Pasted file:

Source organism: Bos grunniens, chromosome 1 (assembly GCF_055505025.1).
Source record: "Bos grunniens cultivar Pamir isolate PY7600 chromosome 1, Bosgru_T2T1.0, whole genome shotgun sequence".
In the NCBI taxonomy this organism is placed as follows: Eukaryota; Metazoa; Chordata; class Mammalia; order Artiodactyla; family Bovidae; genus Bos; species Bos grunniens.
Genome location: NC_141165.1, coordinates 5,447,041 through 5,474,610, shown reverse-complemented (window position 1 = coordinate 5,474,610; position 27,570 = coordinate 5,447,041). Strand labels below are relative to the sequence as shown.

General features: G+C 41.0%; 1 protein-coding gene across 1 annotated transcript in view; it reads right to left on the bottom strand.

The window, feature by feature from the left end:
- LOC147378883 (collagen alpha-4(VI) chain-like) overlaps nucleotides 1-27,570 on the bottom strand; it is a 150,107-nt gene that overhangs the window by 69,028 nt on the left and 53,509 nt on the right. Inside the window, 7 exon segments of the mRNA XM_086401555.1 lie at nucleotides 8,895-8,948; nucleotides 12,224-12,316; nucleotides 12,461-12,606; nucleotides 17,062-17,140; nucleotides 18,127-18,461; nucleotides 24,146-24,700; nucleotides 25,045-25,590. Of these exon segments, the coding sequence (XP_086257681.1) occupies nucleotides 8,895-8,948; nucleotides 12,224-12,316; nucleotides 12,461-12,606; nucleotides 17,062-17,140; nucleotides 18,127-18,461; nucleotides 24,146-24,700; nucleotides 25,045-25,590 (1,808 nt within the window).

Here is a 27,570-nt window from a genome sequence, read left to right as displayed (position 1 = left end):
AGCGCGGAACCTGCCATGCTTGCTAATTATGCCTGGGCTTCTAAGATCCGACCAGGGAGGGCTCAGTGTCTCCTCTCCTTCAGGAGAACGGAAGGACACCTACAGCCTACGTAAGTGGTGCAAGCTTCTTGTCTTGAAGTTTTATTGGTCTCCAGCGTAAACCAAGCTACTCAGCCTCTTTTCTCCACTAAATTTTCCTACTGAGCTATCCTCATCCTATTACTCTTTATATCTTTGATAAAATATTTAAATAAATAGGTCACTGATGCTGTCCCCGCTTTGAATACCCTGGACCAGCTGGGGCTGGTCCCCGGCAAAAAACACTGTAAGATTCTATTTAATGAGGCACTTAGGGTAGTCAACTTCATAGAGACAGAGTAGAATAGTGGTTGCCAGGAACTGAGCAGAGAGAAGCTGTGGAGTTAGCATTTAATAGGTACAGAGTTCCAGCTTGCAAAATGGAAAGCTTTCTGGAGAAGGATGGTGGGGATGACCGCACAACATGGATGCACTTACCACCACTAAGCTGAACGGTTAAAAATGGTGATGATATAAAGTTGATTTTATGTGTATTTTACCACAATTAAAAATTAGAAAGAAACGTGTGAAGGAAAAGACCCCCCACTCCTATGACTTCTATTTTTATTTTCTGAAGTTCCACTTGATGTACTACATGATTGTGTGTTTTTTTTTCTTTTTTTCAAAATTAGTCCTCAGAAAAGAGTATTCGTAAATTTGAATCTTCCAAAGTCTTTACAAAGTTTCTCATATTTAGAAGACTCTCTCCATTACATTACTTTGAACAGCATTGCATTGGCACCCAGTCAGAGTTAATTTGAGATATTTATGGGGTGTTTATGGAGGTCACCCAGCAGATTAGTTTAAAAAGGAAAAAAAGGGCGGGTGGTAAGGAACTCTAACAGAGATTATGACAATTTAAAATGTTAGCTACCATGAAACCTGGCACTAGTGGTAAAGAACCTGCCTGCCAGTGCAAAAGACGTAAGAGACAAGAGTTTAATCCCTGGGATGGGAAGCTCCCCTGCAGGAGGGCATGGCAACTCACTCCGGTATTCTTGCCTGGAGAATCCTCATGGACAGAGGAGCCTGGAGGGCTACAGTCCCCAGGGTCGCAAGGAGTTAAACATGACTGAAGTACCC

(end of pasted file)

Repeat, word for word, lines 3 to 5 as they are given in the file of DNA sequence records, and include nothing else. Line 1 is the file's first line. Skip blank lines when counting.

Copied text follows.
In the NCBI taxonomy this organism is placed as follows: Eukaryota; Metazoa; Chordata; class Mammalia; order Artiodactyla; family Bovidae; genus Bos; species Bos grunniens.
Genome location: NC_141165.1, coordinates 5,447,041 through 5,474,610, shown reverse-complemented (window position 1 = coordinate 5,474,610; position 27,570 = coordinate 5,447,041). Strand labels below are relative to the sequence as shown.

General features: G+C 41.0%; 1 protein-coding gene across 1 annotated transcript in view; it reads right to left on the bottom strand.